Plan for large-scale solar farm near Northampton refused

Plans for a large solar farm near Northampton refused
Plans for a large solar farm near Northampton refused

A proposal for a large-scale solar energy farm outside Northampton has been refused after three councils objected to the plan.

The application for Preston Lodge Farm included 17,484 solar panels to the height of 2.9m, along with inverter/transfer buildings, two substations, a perimeter fence and CCTV.

But it was refused last week by South Northamptonshire Council’s development control committee after three parish councils and six letters of objection complained that the proposal, outlined for fields to the north of Preston Deanery, would compromise “prime agricultural land” and “rural tranquillity” in the county.

The final decision, made on Thursday (July 2) followed recommendations from Little Houghton, Great Houghton and Hackleton Parish Councils.

An officer’s report on the application said: “The site contributes to the special rural qualities that define the district of south Northamptonshire comprising undulating rural landscape with a tangible sense of remoteness and rural tranquillity.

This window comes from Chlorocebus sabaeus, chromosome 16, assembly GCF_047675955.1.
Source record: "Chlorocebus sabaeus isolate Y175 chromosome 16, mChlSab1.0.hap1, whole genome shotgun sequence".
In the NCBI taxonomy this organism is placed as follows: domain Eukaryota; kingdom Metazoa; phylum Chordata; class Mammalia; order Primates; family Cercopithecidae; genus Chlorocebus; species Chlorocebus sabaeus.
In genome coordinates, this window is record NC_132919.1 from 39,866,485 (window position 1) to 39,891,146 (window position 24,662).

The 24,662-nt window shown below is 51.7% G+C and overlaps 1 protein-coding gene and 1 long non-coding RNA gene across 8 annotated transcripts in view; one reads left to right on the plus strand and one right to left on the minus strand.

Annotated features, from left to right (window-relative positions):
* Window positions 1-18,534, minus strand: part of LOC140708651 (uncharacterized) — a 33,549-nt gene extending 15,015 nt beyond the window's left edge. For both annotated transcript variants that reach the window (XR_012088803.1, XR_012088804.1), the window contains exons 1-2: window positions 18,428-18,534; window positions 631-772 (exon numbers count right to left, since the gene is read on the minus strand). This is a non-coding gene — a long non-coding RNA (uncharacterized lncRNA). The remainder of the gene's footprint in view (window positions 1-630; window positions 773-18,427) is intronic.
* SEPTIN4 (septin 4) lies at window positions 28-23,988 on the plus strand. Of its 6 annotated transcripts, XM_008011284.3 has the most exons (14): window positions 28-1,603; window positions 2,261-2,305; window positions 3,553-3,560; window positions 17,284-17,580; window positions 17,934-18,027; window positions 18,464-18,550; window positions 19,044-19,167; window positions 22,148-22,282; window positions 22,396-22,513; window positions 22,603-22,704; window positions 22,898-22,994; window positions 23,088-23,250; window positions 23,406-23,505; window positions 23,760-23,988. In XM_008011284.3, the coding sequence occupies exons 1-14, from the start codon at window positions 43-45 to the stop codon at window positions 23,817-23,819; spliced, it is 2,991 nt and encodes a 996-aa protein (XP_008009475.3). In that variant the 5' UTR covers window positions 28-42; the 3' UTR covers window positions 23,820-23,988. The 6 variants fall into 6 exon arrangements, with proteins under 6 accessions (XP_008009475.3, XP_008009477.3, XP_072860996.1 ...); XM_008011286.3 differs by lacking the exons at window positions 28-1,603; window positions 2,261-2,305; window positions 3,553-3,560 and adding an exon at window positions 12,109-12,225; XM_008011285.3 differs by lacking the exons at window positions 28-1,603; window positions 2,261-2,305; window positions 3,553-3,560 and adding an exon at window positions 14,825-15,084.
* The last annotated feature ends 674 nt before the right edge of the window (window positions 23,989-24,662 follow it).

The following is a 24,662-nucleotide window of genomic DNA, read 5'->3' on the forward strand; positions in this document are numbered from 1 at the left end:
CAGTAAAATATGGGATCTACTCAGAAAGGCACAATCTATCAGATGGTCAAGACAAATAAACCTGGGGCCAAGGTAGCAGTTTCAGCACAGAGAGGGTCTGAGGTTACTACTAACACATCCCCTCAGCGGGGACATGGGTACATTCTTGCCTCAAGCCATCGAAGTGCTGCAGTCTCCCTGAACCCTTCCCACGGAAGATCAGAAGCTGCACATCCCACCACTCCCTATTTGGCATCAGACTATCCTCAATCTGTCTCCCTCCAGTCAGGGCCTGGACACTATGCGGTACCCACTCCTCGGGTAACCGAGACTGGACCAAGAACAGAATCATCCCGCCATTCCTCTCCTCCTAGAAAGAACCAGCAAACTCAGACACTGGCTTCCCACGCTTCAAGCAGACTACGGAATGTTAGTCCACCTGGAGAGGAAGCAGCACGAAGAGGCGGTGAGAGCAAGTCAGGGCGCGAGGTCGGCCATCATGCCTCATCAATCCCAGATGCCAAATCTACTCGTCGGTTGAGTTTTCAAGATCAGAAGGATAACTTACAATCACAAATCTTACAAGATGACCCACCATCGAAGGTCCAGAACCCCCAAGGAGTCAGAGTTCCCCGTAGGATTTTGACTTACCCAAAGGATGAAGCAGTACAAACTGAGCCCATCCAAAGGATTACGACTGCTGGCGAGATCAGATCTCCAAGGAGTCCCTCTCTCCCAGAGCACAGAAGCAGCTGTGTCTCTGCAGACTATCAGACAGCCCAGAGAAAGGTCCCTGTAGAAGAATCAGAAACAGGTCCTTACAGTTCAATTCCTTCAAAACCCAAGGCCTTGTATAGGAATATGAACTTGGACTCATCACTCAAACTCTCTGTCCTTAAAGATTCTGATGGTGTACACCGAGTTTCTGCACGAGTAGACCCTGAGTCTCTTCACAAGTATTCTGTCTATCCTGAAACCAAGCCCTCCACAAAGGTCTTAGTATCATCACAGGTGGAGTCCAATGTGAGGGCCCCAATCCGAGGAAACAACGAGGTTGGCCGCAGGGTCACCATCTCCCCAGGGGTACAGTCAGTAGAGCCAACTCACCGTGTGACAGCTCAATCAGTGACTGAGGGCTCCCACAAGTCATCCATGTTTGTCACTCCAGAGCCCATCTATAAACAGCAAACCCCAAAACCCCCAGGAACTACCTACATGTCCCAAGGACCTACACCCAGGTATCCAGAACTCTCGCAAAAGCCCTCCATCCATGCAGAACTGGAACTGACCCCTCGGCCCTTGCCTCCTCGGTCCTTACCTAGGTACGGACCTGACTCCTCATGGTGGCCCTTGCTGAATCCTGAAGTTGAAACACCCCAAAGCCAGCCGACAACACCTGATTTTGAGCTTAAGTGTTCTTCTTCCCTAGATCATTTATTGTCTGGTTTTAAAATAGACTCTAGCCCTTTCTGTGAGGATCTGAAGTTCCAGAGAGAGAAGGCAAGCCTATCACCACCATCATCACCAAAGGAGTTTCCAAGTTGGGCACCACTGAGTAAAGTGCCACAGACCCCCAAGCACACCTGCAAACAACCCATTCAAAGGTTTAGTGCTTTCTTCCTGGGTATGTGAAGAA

“In particular the site assists in providing a tranquil rural walk to users of the public right of way network that traverses through the centre of the site.”

The site proposed for the application is within an area designated as an ‘important local gap’ in the Local Plan designed to prevent the coalescence of Northampton with nearby villages and hamlets.

Councillor Rebecca Breese, SNC’s portfolio holder for planning and environment, said: “This proposal would have resulted in the loss of some prime agricultural land on the outskirts of Northampton.

“And while there is a need for more renewable energy, this proposal would have been an unacceptable intrusion into a tranquil, yet well used, rural setting.”

Planners also recommended the application for refusal as it did not include an appropriate level of archaeological evaluation, and in the absence of evidence to justify the loss of quality agricultural land.